O, Pittsburgh.

When I went off to college at Carnegie Mellon in 1988, right off the bat during freshman orientation, some friends and I decided to go to the O, an all-night French fry shop that was Pittsburgh’s hangout for all manner of exhausted, underground, drunken or unruly hungry people. On the cheap, you could get a large paper boat mounded with French fries (I’m talking about an 8” high tower, friends) that were not exceptionally good by any means but were, instead, exceptionally cheap, exceptionally greasy and exceptionally cold. In a city that had a sub shop which piled French fries onto your sandwich (I’m looking at you, Primanti Bros), it was the O that was known as the gross spot.

The floor was coated in grease—you had to actually duckwalk slowly to make sure you didn’t slip and fall. The lighting was sickly and fluorescent. The crowd was wild and hectic. And really drunk. To a sheltered college freshman, it felt excitingly dangerous. If it was 3 am and you wanted some greasy, post-drinking anti-hangover junk food, that was where you congregated. I—and everyone from college I’ve consulted—went once just to try it and never again. The O was an institution, sure, but so is the prison system, and I don’t see most people rushing to go there more than once.

But when I wrote my latest novel, Luckmonkey, which takes place in Pittsburgh in the early twenty-first century, the O reappeared for me as the unnamed inspiration for a horrible place called Tamale Mama’s, a sad, greasy parody of a fast food joint (featured in Chapter 3: The Effing Taco). I just knew if I wrote a story based in Pittsburgh, the O had to appear. It was such a gross, necessary part of young life at the time.

I’m making the O sound awful, I know. I can hear you asking: why would anybody in their right mind go there ever? First of all, nobody there WAS in their right mind: they were inebriated, or a teenager, or super tired from being up all night, or otherwise desperate. It was the place the unseen—those folks who didn’t show up in the shiny, glass-glittering pictures of Pittsburgh’s skyscrapers and sparkling three rivers—collected themselves, and for a goodie goodie kid from the middle of the country with a strict Greek dad, this was the place that helped me realize there were other lives being lived far outside the orderly suburbs and fancy colleges. Second, see #1. Lots of kids went as tourists, to “experience the low life.” But lots of us also went because we felt a little more alive there, a little more at home (albeit nervously so) than at the library. It was right down the street from the infamous mens’ gay bar closest to our school (and, incidentally, the art museum). It was years before I came out as queer, but something in me knew a home when I found one. Anything could happen—there was often shouting, or fighting, or weeping, or barfing, or some combination thereof. Everything kind of came out into the open at the O.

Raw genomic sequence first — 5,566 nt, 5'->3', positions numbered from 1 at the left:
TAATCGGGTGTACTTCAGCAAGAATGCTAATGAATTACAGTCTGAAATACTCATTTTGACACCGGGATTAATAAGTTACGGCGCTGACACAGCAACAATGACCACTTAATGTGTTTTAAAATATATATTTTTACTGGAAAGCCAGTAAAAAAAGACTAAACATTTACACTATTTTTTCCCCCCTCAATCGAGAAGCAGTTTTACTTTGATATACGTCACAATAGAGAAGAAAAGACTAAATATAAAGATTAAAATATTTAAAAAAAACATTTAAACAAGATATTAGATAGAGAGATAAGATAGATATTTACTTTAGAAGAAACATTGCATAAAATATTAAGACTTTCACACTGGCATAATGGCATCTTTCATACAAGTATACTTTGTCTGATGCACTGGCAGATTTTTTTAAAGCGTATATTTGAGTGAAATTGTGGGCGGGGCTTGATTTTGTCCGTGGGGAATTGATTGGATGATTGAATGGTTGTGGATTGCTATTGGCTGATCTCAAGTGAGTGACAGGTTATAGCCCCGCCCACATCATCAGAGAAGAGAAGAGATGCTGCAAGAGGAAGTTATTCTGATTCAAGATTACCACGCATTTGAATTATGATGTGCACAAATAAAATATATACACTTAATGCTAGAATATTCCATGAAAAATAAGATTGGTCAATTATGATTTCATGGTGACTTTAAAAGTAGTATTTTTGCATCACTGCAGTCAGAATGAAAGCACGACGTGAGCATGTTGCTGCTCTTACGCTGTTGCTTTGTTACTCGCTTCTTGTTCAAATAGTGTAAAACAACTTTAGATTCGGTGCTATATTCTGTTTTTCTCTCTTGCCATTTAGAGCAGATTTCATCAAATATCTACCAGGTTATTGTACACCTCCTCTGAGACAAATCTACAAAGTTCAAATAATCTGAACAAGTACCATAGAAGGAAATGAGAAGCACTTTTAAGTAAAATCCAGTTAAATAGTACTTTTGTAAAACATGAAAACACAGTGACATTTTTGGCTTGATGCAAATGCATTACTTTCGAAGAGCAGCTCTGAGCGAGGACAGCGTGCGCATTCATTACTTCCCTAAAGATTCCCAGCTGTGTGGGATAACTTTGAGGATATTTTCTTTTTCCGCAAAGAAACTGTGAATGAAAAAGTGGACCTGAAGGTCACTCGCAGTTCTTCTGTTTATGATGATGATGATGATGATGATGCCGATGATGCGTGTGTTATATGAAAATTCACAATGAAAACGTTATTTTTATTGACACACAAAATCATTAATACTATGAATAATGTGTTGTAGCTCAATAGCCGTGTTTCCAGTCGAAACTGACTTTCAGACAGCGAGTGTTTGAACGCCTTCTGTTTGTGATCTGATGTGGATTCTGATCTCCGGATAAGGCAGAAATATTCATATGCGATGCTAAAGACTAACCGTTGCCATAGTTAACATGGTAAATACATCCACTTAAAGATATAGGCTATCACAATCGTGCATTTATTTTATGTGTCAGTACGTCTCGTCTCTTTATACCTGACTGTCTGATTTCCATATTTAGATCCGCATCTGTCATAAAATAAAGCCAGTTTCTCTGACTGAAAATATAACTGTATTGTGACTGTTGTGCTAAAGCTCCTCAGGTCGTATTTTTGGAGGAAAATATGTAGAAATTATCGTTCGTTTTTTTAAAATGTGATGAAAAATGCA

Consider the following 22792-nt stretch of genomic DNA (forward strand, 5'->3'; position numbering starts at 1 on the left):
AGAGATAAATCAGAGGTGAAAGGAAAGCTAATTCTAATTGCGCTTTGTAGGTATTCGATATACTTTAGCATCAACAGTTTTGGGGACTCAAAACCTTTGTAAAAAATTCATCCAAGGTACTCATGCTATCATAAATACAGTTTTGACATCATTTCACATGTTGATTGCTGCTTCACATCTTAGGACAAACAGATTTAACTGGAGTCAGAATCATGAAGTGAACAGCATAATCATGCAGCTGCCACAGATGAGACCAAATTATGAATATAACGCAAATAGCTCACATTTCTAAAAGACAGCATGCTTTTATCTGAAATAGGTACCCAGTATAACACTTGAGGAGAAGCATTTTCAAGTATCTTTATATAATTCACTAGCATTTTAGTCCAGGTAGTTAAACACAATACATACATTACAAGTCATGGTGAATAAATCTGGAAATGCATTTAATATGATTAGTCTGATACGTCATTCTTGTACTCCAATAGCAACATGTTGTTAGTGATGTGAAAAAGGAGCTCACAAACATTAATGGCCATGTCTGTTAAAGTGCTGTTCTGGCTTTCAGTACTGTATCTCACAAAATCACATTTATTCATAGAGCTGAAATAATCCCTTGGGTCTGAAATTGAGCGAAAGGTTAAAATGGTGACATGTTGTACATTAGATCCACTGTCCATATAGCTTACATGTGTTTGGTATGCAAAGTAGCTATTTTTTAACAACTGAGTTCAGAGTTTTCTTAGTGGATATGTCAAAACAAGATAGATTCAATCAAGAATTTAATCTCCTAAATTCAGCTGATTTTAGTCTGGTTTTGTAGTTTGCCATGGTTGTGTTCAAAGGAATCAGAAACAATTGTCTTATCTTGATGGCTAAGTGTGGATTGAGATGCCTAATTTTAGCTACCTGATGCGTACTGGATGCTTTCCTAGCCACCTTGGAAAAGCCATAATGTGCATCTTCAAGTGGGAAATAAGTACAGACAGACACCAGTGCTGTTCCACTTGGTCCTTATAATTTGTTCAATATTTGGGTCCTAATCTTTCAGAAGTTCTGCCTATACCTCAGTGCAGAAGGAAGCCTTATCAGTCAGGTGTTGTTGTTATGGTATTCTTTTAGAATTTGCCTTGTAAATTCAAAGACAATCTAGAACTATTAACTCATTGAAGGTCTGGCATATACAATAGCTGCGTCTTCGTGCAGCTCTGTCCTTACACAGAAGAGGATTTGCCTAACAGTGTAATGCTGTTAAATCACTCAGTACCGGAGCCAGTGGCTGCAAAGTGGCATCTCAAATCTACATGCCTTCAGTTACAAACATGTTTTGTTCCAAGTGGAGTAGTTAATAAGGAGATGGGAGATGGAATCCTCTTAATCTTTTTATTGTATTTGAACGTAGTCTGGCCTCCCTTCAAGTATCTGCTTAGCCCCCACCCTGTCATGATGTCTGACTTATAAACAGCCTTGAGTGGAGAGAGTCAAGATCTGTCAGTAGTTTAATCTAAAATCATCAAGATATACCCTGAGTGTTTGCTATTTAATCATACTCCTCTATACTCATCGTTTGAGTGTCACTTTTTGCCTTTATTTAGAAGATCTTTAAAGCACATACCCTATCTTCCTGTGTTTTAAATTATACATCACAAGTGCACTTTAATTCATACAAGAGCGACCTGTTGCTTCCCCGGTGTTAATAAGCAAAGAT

Someone recently sent me the news that the O has, thanks to the strain of the COVID-19 pandemic, permanently closed its grimy doors. Part of me reacted with a non-reaction. (I mean, well, duh it closed. I’m surprised the health department hadn’t shut it down years ago.) And part of me is still in mourning at the news. I mean, I haven’t been there or thought much about it since 1988, and I don’t think, given the chance, I’d ever want to go again, much less put anything from there into my MOUTH, but I still felt it as a loss. It’s a piece of ratty, greasy Pittsburgh history.

Most of Pittsburgh’s history is ratty and greasy. It was a steel town, after all. Cobbled together of immigrants from everywhere, academics and artists, high and low roiling together. It may have a lot of colleges (5 well-known colleges in one small city), but its backbone and its history are laborers and working class folks. It’s been too busy sweating and scraping by to worry about whitewashing its picket fences. It is, in many ways, for all its mid-Atlantic conservativism and small townishness, the city of my heart. It’s old houses with bright-colored ceilings and coffin niches in the narrow hall. It’s pierogis and Chinese broccoli and chewy bagels and not very good pizza. It’s mountains and rivers and hulking oak trees and cobblestone and gothic towers and crickets.

And it used to be the O. I could write here my kneejerk reaction to the O closing: it’s a symbol of the callous nature of our government’s refusal to deal with the pandemic and the devastating losses it has caused. But all this has been written before, and it breaks my heart a little too hard in this moment to write that.

Instead, I’ll say this: what’s lost is something that only makes sense if you’re untethered from obligation and restraint. This untethering is only available to the few of us—most readily (but not exclusively) at that moment in young adulthood when the world is beginning to open for us but we have not yet truly felt the weight of that openness. What’s lost with the O is a slipping feeling. I don’t mean the greasy floor. I mean what’s lost is—how do I say it right?—what’s lost is the sense that there’s somewhere the rules can fall away, somewhere that is liberated, a place that’s still dangerous and alive. A rule-bending place. The topsy-turvy world that makes the “real” world work. It was that place where everything inside will come out, wild and slippery and hectic as it is.  

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